Even on Thursdays, ideally under uncontrolled circumstances, it was not easy for me to clean my head to take in “Demoiles”, so imagine all the young people coming to Moma for the first time amid the adventures of the ex-Kovid. Do it What a chance that he had to think about anything, as he left his way in the presence of this “great art”.

    For some time now, I’ve been talking about art objects as “machines for thinking”: our job as viewers is to switch them, and it’s almost impossible to do that when you’re getting A crowd gets a glimpse through the gap.

    All of this is doubly important with work that is so new to you that you don’t even have the cliché to fall back on. This is a recent morning situation, when I made my first visit to the old Frick Collection in my new digs in the modernist Breuer building on Madison Avenue. (Frick’s old masters are due to live there for a few years as the collection’s Beaux-Arts mans have been remade.)

    Like the Met and MoMA, Frick has fallen prey to its success in recent decades. As tourism in New York exploded, Old Frick’s home locations almost always seemed to be filled to full capacity, making it almost impossible to start any kind of refreshing conversation with its illustrious Vermeers and Titians. The crowd may find it difficult to focus on less well-known works, which were tucked away into distant corners that you sniffed at. As each critic has said, Breaker has given Frick’s masterpieces new room to breathe; Its “lesser” items now have a chance to get your attention.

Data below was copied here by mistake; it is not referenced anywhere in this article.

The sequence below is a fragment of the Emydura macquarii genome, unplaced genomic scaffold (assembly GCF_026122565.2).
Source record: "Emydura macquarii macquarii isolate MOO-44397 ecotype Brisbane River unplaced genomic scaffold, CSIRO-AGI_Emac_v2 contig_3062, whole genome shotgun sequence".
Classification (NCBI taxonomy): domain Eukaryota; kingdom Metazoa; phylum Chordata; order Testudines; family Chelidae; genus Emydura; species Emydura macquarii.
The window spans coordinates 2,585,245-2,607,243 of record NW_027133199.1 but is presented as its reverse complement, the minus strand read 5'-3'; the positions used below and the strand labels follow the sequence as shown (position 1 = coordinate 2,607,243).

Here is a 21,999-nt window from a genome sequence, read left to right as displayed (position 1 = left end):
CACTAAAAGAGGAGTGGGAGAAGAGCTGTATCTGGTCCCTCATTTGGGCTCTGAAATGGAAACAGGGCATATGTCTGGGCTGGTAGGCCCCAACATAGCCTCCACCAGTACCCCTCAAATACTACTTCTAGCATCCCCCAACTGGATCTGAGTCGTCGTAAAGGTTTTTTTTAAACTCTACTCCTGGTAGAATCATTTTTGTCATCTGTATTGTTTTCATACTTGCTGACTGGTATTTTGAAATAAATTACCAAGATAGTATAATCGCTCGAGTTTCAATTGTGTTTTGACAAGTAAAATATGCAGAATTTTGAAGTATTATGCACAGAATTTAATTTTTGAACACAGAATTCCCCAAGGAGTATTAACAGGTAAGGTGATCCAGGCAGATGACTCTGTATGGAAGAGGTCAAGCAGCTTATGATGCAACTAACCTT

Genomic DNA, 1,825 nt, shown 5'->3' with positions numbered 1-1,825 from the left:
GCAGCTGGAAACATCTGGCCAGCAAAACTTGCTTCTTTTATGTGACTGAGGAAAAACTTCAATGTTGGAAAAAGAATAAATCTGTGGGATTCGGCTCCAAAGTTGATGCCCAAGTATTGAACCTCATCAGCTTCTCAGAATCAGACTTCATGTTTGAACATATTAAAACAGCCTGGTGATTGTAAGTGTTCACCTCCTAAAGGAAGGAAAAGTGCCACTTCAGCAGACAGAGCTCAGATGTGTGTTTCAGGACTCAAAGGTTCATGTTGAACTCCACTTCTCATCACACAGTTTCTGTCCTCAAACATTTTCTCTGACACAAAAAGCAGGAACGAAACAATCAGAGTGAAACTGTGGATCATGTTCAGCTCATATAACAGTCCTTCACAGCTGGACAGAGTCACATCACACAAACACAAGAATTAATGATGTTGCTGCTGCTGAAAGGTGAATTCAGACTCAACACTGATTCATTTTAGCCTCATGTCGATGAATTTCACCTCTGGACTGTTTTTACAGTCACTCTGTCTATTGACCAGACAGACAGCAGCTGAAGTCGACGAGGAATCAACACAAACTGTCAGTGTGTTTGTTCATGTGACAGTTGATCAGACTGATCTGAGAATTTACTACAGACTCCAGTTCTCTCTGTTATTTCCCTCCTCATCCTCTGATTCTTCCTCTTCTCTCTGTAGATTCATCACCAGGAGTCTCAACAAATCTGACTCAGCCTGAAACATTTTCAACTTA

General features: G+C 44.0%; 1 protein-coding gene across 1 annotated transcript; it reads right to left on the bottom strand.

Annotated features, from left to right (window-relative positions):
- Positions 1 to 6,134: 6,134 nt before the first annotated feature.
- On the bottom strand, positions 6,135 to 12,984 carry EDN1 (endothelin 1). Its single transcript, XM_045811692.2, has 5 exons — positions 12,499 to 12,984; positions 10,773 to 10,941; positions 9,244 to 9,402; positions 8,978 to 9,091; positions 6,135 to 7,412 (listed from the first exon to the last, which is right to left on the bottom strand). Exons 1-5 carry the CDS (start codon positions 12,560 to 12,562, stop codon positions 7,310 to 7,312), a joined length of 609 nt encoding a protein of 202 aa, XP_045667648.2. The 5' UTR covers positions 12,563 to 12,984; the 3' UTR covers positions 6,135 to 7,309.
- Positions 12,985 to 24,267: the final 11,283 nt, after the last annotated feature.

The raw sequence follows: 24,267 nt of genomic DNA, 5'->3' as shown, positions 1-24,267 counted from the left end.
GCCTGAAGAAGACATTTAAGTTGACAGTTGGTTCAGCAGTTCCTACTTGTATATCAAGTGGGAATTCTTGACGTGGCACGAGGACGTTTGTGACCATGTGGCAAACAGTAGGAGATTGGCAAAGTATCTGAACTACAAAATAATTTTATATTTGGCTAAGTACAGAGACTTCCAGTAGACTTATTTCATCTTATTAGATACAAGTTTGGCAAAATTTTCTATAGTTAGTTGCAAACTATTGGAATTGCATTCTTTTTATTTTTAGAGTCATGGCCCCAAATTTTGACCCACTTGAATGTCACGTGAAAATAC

Due to Kovid restrictions, I was almost alone when I came upon the Bronze of the Renaissance that I was barely known in their old house. Hercules, a small bronze by the sculptor known as Antique, all had shiny surfaces; The hair was a delicious pile of gilt curls. On the same subject, a nearby bronze by Giovanfrancesco Rustici, had a rough surface that looked almost blossomed. As I looked and thought, an explanation came to mind: both were trying to encapsulate images of bronze by their artistic ancestors in ancient Greece and Rome. Antico was imagining how glorious those bronze would have looked when new; Rustiki created his new works as if they were buried for 1,500 years.

    I would not say that I am thankful to Kovid for anything; Can’t make some miracle hours with art for the ones we have faced. But as I think we have learned from our tests – how to wash your hands; How to treasure the absentees – I wonder if our most popular museums will take their Kovid lessons to heart.

    Will they try to return the 2019 appearances and ticket receipts, or will they think even more backwards in time, with art, people, who once managed to walk peacefully? If going back to that situation means that we should reserve a limited supply of timed tickets to visitors, as we do under Kovid – if that means museums should reconsider decades of growth in buildings, budgets and programming. Or have to reverse – thank you for this, the art will be done by itself. They were tired of constant socialization; They are dying for some deep, one-on-one conversations.